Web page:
Presentation on theme: "EE357 Control System I - Lec B2 (2010W) - Introduction."— Presentation transcript:
EE357 Control System I - Lec B2 (2010W) - Introduction
Outline What is a control system? Open-loop control vs. Closed-loop (feedback) control Development of control theory A brief overview of EE357
What is a control system? A general definition: “A control system is a device or set of devices to manage, command, direct or regulate the behavior of other devices or systems.” A control (feedback) loop, including sensors, control algorithms and actuators, is arranged in such a fashion as to try to regulate a variable at a set point or reference value.
What is a control system? Plant/process - object to be controlled Controllers - devices that compute and generate control signals/actions Actuators - devices that perform control actions Sensors - devices that measure the output Control objectives - tasks, targets of control A typical (feedback) control system contains
Open-loop Control The controller does not use measurement of system output being controlled when computing the control action, i.e. no feedback processcontroller command input control action output Fig. 1. A block diagram representation of an open loop control sensor
Closed-loop Control Also called feedback control, the controlled system output is measured and being used for computing the control action. controllerprocess sensor - command input error control action output Fig. 2. A block diagram representation of a closed-loop control actuator
Example 1. Room Temperature Control Open-loop scheme: –no measurement for feedback –fixed control action –can’t adjust to unexpected changes from the system environment roomfurnace Switch (on/off) inlet vent heat temperature
Example 1. Room Temperature Control Closed-loop scheme –thermostat: sensing plus control device – automatically adjust room temperature – can easily change room temp. as desired furnaceroom room temp. thermostat desired temp. inlet heat heat variation
Example 1. Room Temperature Control Fig. 3. Response of closed-loop room temp. control (ref. EE4629 notes, A. Lynch, 2006)
Example 2: Car Cruise Control Control mechanism: compute the difference between the set speed and the actual speed; then open throttle according to the quantity of error Engine Car body speed Control unit desired speed Road grade speedometer Fig. 4. Bock diagram of closed-loop car speed control
Example 3: Human Balance System ankle, hip, foot body position (com) brain perturbation Sensors: eye, inner ear balance sys. & legs (pressure) Fig. 5. Block diagram of human balance control
Example 3: Human Balance System Analogy of human balance control: –ankle, hip strategy: similar to inverted pendulum –step strategy: similar to inverted pendulum on a cart
Application and Theory Control systems and feedback control concepts are everywhere: daily life, manufacture plant, aerospace industry, automotive industry, chemical, biomedical processes … … The subject of control is multidisciplinary: engineering, mathematics, computer science, etc.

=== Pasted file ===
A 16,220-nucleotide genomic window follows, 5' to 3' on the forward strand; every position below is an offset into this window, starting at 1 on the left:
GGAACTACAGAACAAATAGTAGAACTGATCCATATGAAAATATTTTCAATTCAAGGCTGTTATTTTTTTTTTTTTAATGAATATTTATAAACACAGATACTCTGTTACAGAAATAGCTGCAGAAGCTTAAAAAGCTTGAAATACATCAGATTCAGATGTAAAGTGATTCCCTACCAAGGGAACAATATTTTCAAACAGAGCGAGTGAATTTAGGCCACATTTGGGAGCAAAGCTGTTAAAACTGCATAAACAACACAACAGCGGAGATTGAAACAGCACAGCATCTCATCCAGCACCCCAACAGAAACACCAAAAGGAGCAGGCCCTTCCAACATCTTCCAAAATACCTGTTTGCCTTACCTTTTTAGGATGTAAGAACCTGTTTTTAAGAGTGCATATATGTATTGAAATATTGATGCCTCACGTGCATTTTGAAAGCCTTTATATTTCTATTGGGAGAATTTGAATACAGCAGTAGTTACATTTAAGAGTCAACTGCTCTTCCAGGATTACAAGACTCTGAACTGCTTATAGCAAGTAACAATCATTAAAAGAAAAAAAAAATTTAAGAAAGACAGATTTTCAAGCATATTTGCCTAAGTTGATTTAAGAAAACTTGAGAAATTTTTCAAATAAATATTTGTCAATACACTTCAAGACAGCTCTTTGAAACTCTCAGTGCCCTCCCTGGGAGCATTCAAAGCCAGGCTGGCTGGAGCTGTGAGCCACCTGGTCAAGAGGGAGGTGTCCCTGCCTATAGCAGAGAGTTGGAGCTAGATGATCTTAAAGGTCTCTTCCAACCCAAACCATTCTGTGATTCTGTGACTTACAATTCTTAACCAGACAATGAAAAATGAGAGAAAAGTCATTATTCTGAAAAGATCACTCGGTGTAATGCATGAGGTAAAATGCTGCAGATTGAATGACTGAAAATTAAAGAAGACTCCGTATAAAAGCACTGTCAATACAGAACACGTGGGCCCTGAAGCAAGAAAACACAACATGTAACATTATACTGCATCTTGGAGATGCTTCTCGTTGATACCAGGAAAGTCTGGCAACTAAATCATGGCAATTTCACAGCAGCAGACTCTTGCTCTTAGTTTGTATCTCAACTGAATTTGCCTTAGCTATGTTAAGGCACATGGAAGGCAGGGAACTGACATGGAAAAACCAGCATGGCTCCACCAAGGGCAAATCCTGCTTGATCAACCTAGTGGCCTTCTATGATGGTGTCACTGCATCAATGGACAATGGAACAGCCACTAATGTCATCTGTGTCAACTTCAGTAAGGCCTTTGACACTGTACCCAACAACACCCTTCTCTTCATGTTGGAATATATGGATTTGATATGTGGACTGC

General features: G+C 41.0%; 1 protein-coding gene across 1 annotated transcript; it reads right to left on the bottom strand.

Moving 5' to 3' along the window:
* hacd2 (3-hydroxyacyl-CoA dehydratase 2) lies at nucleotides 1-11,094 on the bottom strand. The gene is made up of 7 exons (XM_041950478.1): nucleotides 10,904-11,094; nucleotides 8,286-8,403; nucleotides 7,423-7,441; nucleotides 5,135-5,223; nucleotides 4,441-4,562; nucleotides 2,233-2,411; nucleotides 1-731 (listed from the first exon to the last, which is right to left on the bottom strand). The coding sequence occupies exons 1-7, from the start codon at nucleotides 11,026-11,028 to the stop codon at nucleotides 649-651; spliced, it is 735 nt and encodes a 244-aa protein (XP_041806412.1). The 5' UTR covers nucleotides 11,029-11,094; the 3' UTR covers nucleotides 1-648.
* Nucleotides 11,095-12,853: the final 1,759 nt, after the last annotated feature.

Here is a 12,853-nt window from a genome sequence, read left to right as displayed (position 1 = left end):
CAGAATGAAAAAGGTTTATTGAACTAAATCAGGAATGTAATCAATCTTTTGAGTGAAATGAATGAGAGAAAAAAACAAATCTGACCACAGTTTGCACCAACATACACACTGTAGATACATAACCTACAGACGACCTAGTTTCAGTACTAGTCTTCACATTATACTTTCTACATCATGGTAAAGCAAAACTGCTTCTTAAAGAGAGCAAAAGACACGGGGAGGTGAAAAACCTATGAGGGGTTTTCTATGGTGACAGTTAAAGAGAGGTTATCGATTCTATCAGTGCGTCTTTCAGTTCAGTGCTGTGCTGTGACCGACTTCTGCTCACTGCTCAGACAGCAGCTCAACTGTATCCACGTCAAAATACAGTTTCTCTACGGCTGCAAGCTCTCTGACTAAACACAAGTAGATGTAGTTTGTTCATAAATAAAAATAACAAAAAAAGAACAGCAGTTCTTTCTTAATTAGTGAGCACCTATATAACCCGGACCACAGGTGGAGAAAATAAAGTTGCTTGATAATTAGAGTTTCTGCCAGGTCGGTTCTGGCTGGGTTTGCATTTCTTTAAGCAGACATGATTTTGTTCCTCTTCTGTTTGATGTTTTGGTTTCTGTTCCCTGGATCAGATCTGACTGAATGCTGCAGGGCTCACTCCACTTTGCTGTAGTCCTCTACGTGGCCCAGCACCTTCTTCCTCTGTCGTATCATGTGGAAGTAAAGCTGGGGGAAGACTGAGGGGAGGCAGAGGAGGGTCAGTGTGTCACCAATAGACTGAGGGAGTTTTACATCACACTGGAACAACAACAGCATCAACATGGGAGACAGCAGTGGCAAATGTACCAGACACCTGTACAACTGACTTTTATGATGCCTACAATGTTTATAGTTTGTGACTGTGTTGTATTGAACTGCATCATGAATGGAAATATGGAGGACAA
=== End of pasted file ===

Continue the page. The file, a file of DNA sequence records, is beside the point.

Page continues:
History: Primitive Phase Float valve feedback regulator for water clock –time is determined by the outlet flow rate, which is determined by liquid level –liquid level is regulated by the float valve –sensing and actuation functions are integrated in the float valve mechanism (Ref. Dorf, 10th.)
History: Primitive Phase Flyball Governor (Watt 1788) –Mile stone for industry revolution –Flyball feedback mechanism for the regulation of steam engine speed –Sensing and actuation are integrated in one mechanism (Ref. Dorf, 10th.)
History: Classical Phase Analysis based on mathematical modeling –Analysis of Flyball governor based on nonlinear differential equations (Maxwell 1868) Stability notions, stabilization –nonlinear stability (Lyapunov, 1890) –gyroscope/autopilot (Sperry, 1910) PID control (Minorsky, 1922)
History: Classical Phase Frequency domain methods for analysis and design –Nyquist plot, Bode diagram, feedback amplifier (Black, Bode, Nyquist at Bell lab) (1930’s - 50’s) Key classical control methods –Routh-Hurwitz stability criterion, root locus, frequency response methods, Nyquist criterion –Graphical and hand computation –Suitable for SISO and low order systems
History: Modern Phase (1960 -) Computer controlled system State space modeling (based design) Optimal control, Kalman filter Communication systems, network based, distributed control systems (DCS)… Modern control uses state space modeling and can deal with MIMO and high order systems
Related Issues in Control System Modeling: obtain mathematical models Analysis: stability, time-domain specifications Design: specify the structure and parameters of a controller to achieve the desired performance specifications Implementation: analog filters, digital controllers, micro-controllers, PLC, DCS, etc.
EE 357 Classical control methods and theories are covered in EE357, the first control course for EE students –Modeling: o.d.e, transfer function –Analysis: stability criteria, time-domain and frequency-domain system specification –Design: classical design tools based on several important system charts and plots Modern control is covered in EE460 and EE461.
Your consent to our cookies if you continue to use this website.